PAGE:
Wind FM is on the air in the capital city, Ulaanbaatar, reaching over a million people. Tuvshintsengel says they've also started buying airtime on another station in the province of Hentij. "We're actually working together with the local church as we syndicate our programs and it's creating a lot of response. So that's kind of a sign to do the same thing in the other 20 provinces."
    Tuvshintsengel describes the responses Wind FM is receiving. "We have received questions (from) people who are really angry (asking), 'Why are you talking about this foreign religion?' But then we have received some message (asking) 'Where can we find a Bible? I want to go to this church and try it out.'"
    However, Mongolia isn't the end of their vision. Tuvshintsengal says Inner Mongolia, China, is their next step. "We have six million Mongolians living in China who have no chance of exposure to the Gospel. And so we want to reach out to these people via shortwave. Today shortwave is still very, very prominent."
    Recruiting a Christian for broadcasting in the Inner Mongolian dialect is underway.
    Funding is needed to buy airtime on radio stations, but it's also needed to purchase equipment to establish radio stations in these areas. "


  • Info Please

  • "...The name Mongol comes from a small tribe whose leader, Ghengis Khan, began a conquest that would eventually encompass an enormous empire stretching from Asia to Europe, as far west as the Black Sea and as far south as India and the Himalayas. But by the 14th century, the kingdom was in serious decline, with invasions from a resurgent China and internecine warfare...."
  • Wikipedia

  • "Mongolia was the center of the Mongol Empire in the thirteenth century and was later ruled by the Qing Dynasty from the end of the seventeenth century until 1911, when an independent government was formed with Russian assistance. The Mongolian People's Republic was proclaimed in 1924, leading to the adoption of communist policies and a close alignment to the Soviet Union. After the fall of communism in Mongolia in 1990, Mongolia adopted a new constitution which was ratified in 1992. This officially marked the transition of Mongolia to a multi-party political system. Mongolia's political system is parliamentary republic."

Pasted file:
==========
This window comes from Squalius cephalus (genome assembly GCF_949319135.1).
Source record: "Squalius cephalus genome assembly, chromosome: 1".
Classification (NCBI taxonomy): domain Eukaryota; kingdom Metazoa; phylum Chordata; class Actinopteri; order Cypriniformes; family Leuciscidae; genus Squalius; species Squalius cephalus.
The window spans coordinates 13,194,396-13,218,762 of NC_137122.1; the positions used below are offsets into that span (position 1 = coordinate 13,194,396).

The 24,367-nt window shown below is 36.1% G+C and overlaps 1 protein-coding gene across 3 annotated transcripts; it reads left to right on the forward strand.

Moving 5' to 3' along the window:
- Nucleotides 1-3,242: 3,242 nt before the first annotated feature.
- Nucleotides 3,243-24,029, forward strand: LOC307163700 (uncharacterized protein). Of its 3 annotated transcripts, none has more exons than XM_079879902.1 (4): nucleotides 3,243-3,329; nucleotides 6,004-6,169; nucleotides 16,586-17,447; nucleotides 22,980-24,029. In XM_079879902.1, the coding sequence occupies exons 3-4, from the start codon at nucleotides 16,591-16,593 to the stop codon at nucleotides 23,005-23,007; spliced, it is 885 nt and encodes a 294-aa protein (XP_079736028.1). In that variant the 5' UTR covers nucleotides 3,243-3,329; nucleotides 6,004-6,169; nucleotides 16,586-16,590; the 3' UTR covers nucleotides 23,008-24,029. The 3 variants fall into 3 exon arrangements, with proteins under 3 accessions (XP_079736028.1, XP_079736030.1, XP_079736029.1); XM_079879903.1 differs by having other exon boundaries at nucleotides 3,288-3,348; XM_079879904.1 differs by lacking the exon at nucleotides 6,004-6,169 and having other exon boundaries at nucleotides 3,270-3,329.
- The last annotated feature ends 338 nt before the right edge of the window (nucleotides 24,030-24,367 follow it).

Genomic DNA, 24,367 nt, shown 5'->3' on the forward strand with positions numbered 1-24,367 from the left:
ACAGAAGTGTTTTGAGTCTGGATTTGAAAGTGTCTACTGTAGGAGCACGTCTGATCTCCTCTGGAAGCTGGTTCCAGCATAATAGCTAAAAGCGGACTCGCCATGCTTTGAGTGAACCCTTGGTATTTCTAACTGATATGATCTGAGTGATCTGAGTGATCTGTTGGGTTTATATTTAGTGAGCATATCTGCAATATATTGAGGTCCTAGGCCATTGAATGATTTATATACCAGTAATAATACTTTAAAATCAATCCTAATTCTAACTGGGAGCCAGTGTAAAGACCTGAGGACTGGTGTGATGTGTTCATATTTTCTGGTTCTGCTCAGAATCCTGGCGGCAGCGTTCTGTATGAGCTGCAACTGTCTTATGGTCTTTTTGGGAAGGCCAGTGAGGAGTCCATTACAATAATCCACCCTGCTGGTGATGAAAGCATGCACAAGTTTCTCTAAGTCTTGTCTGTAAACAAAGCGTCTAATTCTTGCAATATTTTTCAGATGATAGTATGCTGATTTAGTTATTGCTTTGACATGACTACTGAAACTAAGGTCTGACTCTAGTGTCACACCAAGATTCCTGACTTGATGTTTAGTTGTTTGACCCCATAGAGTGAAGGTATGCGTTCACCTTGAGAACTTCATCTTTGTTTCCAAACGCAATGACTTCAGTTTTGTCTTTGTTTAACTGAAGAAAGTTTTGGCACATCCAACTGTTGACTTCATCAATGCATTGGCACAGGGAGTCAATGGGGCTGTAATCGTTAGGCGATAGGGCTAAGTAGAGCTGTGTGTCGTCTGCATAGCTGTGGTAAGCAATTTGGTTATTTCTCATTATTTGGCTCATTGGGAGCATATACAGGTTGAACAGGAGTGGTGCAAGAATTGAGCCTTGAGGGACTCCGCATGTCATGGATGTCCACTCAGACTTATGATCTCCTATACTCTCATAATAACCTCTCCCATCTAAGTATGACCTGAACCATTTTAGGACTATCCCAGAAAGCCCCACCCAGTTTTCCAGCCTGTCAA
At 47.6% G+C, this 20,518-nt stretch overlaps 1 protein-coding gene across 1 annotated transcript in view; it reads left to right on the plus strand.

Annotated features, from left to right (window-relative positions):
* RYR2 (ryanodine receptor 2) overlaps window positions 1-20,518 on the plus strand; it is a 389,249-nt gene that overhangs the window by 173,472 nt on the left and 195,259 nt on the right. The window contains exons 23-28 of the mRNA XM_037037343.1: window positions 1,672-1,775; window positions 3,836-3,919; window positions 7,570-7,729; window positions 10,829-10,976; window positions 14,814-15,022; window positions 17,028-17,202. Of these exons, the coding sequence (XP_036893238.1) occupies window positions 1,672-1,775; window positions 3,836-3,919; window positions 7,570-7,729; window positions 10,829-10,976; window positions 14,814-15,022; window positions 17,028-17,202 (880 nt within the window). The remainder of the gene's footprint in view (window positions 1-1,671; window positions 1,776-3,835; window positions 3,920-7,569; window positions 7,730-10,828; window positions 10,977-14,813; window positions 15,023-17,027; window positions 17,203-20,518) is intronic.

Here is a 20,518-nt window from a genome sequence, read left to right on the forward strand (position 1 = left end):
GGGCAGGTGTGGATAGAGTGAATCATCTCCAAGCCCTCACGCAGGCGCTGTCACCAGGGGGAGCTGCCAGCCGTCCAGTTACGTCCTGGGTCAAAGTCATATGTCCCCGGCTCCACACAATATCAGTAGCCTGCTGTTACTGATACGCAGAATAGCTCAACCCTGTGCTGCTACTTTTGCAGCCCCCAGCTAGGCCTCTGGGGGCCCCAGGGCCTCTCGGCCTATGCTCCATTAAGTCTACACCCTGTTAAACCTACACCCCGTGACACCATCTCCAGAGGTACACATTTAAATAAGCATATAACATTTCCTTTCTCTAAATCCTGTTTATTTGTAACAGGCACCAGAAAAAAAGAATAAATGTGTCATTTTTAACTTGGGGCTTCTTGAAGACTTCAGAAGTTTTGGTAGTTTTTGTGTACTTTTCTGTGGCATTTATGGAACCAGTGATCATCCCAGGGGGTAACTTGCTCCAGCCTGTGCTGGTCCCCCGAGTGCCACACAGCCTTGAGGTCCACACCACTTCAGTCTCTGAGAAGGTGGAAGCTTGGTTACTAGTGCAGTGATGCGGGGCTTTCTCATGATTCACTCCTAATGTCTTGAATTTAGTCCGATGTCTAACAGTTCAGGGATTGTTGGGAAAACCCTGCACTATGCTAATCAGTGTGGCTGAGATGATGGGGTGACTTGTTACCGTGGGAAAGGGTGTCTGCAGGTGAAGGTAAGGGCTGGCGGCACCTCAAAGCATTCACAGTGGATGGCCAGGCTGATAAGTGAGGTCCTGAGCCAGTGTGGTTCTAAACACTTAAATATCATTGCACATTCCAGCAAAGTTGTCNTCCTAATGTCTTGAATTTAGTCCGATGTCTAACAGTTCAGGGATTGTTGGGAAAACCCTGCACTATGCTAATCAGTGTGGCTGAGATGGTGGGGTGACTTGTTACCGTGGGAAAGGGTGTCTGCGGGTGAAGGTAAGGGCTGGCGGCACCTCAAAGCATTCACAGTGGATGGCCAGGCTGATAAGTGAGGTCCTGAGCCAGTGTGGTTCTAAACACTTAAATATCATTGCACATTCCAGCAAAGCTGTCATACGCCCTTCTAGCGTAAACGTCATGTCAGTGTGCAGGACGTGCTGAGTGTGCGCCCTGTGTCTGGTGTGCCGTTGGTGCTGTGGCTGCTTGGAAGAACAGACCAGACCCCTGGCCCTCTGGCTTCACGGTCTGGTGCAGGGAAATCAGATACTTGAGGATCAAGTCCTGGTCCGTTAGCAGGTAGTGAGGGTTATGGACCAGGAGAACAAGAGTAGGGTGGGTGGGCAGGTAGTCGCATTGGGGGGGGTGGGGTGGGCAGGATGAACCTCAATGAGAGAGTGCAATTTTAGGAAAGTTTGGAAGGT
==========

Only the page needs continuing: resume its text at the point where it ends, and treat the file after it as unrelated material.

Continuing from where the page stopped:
Mongolia - Yesus (Ya Rab) by LEVENT SEZEN


  • Joshua Project II, people groups profile
  • Asian Resources: UMM Alpha, a cross cultural resources in Morris, MN
  • Lonely Planet, travel info
  • UN-Mongolia, United Nations information

  • -Trips
    China/Mongolia Missions Trip

    "These were shots from the China/ Mongolia Missions Trip 07 with CLC Tinley Park. (07.17.07~07.28.07)"


    -Hip Hop/Rap
    CM Mongolian Beat Box

    "Turn your speakers up loud! Beatboxer from Mongolia at CM. I met him in person and even bought one of his CDs. He's much more amazing in live I think. He even went on Jesus Film with the Mongo team. The other guy is a MCCC staffer, who I originally thought was a student till I met him a later."
    Mongolian Worship 2

    "Mongolian Worship Song 2, Sur chavlan magdaalig (Dir geb�hrt die Ehre), as performred by: Michaja and Samuel Kullmann"


    YOU ARE HOLY from holy-wood on GodTube.

    "Sundui Loves Jesus... He is a Composer, Producer, Arranger & Professional Keyboard Player. He is originally from Mongolia, graduated at Music Theacher's College and National Art & Cultural University. He has a Master Degree of Music. He composes and produces a variety of Christian music.."


  • 1 Up Travel, detailed geography and other info
  • Travel

    Mongolia travel

    'Dreams of a Far Flung Land -- MongoliaThis is a ticket to a land of dreams where you will take time out from the rat race to wander where time does not dominate, to an unchanged and incredible country.
    Twenty years ago I read a book about the adventures of Genghis Khan. The image of a million warriors galloping across the vast Mongolian plains, reaching as far as Europe and conquering half the world has never left me. As the years passed it became clear to me that until I too explore this wilderness I shall never find peace of mind I decided to make the trip and found nine partners who were willing to join me in my Mongolian madness. We set out on a voyage to discover and photograph a wonderful cultural heritage against the background of the Altai mountains crossed by Marco Polo on his way to meet with Kublai Khan, Genghis Kahn's grandson. The rest is on my site:

  • Lonely Planet

  • "The travel season is typically from May to early October, though Ulaanbaatar can be visited any time of year if you can tolerate the bitter cold...
  • Mongolia Tourism
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    *"...Seek and You'll Find..."- Matthew 7:7